By Chern-Yue Boey
Cybercrimes have been on the rise in Malaysia. In 2021, more than 20,000 cybercrimes were reported, involving losses of RM560 million. More recently, we saw several large scale cyber incidents, like the iPay88 data breach and the AirAsia ransomware attack which compromised the personal data of millions of consumers and employees. In a recent study by Surfshark, Malaysia was ranked 11th globally for the most number of data breaches, with over 660,000 Malaysian accounts breached from April to June 2022.
The growing number of cyber attacks are a cause for concern, especially as Malaysia aims to build smart cities and is heading towards Industrial Revolution 4.0. Also, as the digital economy is expected to contribute to the country’s GDP in the upcoming years, a strong cyber security posture is crucial to avoid any major impact resulting from cyber attacks. So how can Malaysian enterprises stay protected?
Today, organizations are managing numerous identities across their digital ecosystem which include employees, contractors, partners, customers and non-human identities.
Our report shows machine identities makeup 43 per cent of all identities for the average enterprise, followed by customers (31 per cent) and employees (16 per cent). Machine identities and customer identities are also the two identity types projected to grow at the fastest rate over the next 3 – 5 years.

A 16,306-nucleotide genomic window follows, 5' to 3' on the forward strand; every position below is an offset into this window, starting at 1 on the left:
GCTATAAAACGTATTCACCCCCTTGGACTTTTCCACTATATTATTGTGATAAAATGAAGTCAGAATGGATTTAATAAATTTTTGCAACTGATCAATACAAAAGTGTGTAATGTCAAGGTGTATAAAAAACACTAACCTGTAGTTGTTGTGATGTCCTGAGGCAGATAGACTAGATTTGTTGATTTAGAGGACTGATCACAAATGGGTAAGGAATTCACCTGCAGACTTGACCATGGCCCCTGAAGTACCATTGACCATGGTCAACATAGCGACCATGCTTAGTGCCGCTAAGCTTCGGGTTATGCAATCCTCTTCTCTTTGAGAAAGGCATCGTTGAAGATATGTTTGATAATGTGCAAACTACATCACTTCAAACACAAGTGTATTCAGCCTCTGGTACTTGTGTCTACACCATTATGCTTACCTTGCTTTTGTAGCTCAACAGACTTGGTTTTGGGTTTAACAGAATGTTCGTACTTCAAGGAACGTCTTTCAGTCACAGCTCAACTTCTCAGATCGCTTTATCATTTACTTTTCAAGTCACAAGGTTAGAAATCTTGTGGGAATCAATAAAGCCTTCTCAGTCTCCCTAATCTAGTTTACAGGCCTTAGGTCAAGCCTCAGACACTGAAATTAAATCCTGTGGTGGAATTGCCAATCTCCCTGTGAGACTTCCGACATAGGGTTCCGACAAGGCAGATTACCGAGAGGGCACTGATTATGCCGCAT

More identities mean more access points that may present significant risks to organizations, which is why it’s critical to control and manage access for all identities, giving them only the minimum amount of access they need to do their job. In order to secure all identities and access to resources, enterprises must have a comprehensive identity security strategy in place.
What exactly is identity security and why is it important?
No business can safely grant their workforce access to technology without putting proper security controls in place—this is where identity security comes in. Identity security is critical to keeping enterprises secure because it simplifies access and accelerates the business, starting with the users.
Identity security provides multiple layers of business value such as reducing risk, automating IT processes, as well as enhancing the employee experience.
Access management practices such as Single Sign-On or Multi-factor Authentication are just one aspect of identity security. Authentication helps to verify the identity of who the user say they are, but does not include cross checks to determine if access to resources is allowed and adheres to access policies. These practices cannot be used to govern the information a user can access, and this is becoming increasingly important as stricter data privacy regulations require organizations to safeguard sensitive data.
Identity security enables granting, securing, and managing access based on the principle of least privilege, which means every single identity in a company’s network only has the minimum amount of access required for their job. By restricting permissions based on job function and user role, enterprises will reduce the risk of users having access to restricted information, and the chances of a data breach.
Best practices to develop an identity security strategy
Understand the business objectives